Coumarin-based donor–π–acceptor organic dyes for a dye-sensitized solar cell: photophysical properties and electron injection mechanism

  • Supawadee Namuangruk
  • Siriporn JungsuttiwongEmail author
  • Nawee Kungwan
  • Vinich Promarak
  • Taweesak Sudyoadsuk
  • Bavornpon Jansang
  • Masahiro EharaEmail author
Regular Article
Part of the following topical collections:
  1. Health & Energy from the Sun: a Computational Perspective


The electronic structure and photophysical properties of five coumarin-based donor–π–acceptor (D–π–A)-type organic dyes for a dye-sensitized solar cell (DSSC) which were recently developed have been investigated using the time-dependent density functional theory and the symmetry-adapted cluster configuration interaction method. Theoretical calculations including the solvent effect in state-specific and linear-response scheme reproduced the experimental UV–Vis absorption spectra of these dyes satisfactorily. The π-spacers, thiophene and thiophene–phenylene mixed units, affect the planarity of the molecular structures which is relevant to the photophysical properties and charge polarization. Energy levels of the frontier orbitals and charge separation were analyzed, and the thiophene linker was found to be effective for the electron injection in DSSC. The adsorption of these dyes on the TiO2 anatase (101) surface and the electron injection mechanism were also investigated using a dye–(TiO2)38 cluster model employing PBE and TD-CAM-B3LYP calculations, respectively. The adsorption energies of these dyes were estimated to be ~14 kcal/mol, indicating strong adsorption of dye to a TiO2 surface by carboxylate group. The possible direct electron injection mechanism was suggested in the present coumarin-based D–π–A dyes in a dye–TiO2 interacting system.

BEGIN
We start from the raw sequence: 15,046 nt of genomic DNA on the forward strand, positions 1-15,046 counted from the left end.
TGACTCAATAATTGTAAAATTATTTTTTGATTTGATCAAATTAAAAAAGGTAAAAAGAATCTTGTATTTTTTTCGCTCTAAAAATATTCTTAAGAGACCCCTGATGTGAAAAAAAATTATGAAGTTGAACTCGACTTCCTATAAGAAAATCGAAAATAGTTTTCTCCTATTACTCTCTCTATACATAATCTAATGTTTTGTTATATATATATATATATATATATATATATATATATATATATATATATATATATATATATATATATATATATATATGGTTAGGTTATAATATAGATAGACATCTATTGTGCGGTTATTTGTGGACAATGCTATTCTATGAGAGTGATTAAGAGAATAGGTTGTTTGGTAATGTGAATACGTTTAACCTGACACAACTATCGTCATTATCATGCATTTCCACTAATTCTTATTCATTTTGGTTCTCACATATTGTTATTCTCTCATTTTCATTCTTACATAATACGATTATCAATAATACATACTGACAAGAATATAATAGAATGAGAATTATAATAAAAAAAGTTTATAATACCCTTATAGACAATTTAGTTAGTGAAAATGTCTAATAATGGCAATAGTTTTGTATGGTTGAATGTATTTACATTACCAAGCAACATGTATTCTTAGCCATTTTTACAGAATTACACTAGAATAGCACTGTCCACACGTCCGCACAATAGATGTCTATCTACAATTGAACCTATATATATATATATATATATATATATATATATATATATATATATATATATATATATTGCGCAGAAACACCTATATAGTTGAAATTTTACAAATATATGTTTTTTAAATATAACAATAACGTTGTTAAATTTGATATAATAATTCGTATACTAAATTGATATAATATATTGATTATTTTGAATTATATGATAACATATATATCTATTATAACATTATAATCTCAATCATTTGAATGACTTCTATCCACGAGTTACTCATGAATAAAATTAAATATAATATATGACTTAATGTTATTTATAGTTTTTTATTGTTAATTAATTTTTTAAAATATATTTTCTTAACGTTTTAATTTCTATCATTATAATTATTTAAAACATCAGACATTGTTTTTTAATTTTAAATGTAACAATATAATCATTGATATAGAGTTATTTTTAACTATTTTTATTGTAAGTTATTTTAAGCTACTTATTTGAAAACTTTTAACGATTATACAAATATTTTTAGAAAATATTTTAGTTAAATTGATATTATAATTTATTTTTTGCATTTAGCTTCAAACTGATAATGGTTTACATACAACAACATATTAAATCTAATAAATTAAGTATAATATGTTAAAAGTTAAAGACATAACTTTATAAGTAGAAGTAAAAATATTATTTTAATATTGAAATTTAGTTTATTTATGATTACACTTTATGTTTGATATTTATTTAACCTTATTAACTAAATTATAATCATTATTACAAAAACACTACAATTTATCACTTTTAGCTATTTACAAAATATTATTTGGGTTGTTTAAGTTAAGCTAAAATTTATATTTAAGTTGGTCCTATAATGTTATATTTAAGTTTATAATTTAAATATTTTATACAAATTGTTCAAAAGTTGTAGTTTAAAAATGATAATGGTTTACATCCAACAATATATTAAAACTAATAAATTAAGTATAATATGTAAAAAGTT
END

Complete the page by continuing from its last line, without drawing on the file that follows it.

Coumarin Dye-sensitized solar cells DFT SAC-CI Donor–π-spacer–acceptor 



The authors acknowledge Department of Chemistry, Faculty of Science, Ubon Ratchathani University, and Chiang Mai University. This research was supported by Thailand Research Fund (Grant Number RSA5780048) and the Center of Excellence for Innovation in Chemistry (PERCH-CIC), the office of the Higher Education Commission, and the Ministry of Education, Thailand. National Nanotechnology Center (NANOTEC), Research Center for Computational Science, and Institute for Molecular Science (IMS) are acknowledged for financial support and research facilities. M.E. acknowledges the financial support from a Grant-in-Aid for Scientific Research from the Japan Society for the Promotion of Science (JSPS), Nanotechnology Platform Program (Molecule and Material Synthesis) of the Ministry of Education, Culture, Sports, Science, and Technology (MEXT) of Japan.

Supplementary material

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© Springer-Verlag Berlin Heidelberg 2015

Authors and Affiliations

  • Supawadee Namuangruk
    • 1
  • Siriporn Jungsuttiwong
    • 2
    Email author
  • Nawee Kungwan
    • 3
  • Vinich Promarak
    • 4
  • Taweesak Sudyoadsuk
    • 4
  • Bavornpon Jansang
    • 5
  • Masahiro Ehara
    • 6
    Email author
  1. 1.National Nanotechnology CenterNational Science and Technology Development AgencyKlong LuangThailand
  2. 2.Department of Chemistry and Center of Excellence for Innovation in Chemistry, Faculty of Science, Center for Organic Electronic and Alternative EnergyUbon Ratchathani UniversityUbon RatchathaniThailand
  3. 3.Department of Chemistry, Faculty of ScienceChiang Mai UniversityChiang MaiThailand
  4. 4.School of Molecular Science and EngineeringVidyasirimedhi Institute of Science and TechnologyWangchanThailand
  5. 5.PTT Research and Technology InstitutePTT Public Company LimitedWangnoiThailand
  6. 6.Institute for Molecular Science and Research Center for Computational ScienceOkazakiJapan

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